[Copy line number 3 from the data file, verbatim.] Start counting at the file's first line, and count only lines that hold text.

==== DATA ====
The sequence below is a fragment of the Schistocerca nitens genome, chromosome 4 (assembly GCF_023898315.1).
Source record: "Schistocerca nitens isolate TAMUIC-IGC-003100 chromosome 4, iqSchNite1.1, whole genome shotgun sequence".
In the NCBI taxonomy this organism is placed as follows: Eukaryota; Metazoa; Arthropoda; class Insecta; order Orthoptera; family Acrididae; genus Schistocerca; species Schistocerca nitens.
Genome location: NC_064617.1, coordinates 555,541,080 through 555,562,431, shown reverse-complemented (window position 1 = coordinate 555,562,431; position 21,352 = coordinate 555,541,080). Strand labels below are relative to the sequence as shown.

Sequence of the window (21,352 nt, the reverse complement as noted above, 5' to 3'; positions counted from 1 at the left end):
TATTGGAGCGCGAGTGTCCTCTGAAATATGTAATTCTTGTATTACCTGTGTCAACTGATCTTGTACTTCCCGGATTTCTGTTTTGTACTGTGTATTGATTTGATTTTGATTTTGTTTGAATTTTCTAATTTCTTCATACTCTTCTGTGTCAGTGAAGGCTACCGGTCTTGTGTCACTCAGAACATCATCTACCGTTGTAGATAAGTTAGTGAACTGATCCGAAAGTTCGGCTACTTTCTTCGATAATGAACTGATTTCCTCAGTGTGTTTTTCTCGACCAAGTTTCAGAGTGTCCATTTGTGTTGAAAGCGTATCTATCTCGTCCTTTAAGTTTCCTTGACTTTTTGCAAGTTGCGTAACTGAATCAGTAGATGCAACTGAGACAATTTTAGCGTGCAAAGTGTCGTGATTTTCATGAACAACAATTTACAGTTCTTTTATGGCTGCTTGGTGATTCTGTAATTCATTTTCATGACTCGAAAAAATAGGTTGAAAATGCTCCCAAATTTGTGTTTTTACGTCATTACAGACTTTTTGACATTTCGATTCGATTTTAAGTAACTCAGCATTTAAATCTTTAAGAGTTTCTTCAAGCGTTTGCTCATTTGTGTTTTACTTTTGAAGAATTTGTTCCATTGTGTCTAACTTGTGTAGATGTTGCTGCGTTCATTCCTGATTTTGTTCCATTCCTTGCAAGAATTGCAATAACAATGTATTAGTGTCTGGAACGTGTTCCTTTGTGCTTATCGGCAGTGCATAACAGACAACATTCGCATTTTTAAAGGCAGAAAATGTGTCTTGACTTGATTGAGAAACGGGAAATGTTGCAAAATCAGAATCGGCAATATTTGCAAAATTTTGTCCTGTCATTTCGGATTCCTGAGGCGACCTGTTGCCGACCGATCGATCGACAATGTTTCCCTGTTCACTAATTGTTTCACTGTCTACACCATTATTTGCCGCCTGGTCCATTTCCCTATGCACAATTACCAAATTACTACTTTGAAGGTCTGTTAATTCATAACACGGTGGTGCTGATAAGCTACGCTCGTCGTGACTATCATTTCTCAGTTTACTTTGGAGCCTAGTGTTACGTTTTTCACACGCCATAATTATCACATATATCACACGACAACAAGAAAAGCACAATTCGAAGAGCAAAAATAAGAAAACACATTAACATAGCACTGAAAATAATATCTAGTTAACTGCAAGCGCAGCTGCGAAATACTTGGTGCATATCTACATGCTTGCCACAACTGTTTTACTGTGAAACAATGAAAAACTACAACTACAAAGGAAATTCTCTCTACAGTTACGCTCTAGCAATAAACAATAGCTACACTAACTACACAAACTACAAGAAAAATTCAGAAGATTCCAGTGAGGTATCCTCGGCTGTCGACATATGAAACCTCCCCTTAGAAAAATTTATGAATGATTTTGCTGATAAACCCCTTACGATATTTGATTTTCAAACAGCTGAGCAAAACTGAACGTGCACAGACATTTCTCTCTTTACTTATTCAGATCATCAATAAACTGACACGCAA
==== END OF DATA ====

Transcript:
In the NCBI taxonomy this organism is placed as follows: Eukaryota; Metazoa; Arthropoda; class Insecta; order Orthoptera; family Acrididae; genus Schistocerca; species Schistocerca nitens.